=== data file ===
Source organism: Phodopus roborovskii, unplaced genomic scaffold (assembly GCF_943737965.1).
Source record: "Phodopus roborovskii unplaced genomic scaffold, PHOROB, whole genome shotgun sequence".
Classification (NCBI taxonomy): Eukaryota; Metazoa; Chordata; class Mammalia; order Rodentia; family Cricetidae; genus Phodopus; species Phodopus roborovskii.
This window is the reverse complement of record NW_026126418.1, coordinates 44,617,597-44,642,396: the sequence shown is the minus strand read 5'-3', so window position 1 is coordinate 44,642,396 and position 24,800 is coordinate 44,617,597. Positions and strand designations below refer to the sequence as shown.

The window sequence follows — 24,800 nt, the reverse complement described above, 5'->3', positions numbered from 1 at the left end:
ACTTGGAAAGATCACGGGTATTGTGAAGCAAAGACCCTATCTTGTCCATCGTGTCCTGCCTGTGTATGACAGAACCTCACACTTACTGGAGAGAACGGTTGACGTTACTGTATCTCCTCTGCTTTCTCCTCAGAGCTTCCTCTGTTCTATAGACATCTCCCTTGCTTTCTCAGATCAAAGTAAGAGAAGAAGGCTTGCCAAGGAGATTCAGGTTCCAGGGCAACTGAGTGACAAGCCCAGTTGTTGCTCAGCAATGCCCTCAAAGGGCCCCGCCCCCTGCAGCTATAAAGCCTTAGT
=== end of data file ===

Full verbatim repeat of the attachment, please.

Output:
Source organism: Phodopus roborovskii, unplaced genomic scaffold (assembly GCF_943737965.1).
Source record: "Phodopus roborovskii unplaced genomic scaffold, PHOROB, whole genome shotgun sequence".
Classification (NCBI taxonomy): Eukaryota; Metazoa; Chordata; class Mammalia; order Rodentia; family Cricetidae; genus Phodopus; species Phodopus roborovskii.
This window is the reverse complement of record NW_026126418.1, coordinates 44,617,597-44,642,396: the sequence shown is the minus strand read 5'-3', so window position 1 is coordinate 44,642,396 and position 24,800 is coordinate 44,617,597. Positions and strand designations below refer to the sequence as shown.

The window sequence follows — 24,800 nt, the reverse complement described above, 5'->3', positions numbered from 1 at the left end:
ACTTGGAAAGATCACGGGTATTGTGAAGCAAAGACCCTATCTTGTCCATCGTGTCCTGCCTGTGTATGACAGAACCTCACACTTACTGGAGAGAACGGTTGACGTTACTGTATCTCCTCTGCTTTCTCCTCAGAGCTTCCTCTGTTCTATAGACATCTCCCTTGCTTTCTCAGATCAAAGTAAGAGAAGAAGGCTTGCCAAGGAGATTCAGGTTCCAGGGCAACTGAGTGACAAGCCCAGTTGTTGCTCAGCAATGCCCTCAAAGGGCCCCGCCCCCTGCAGCTATAAAGCCTTAGT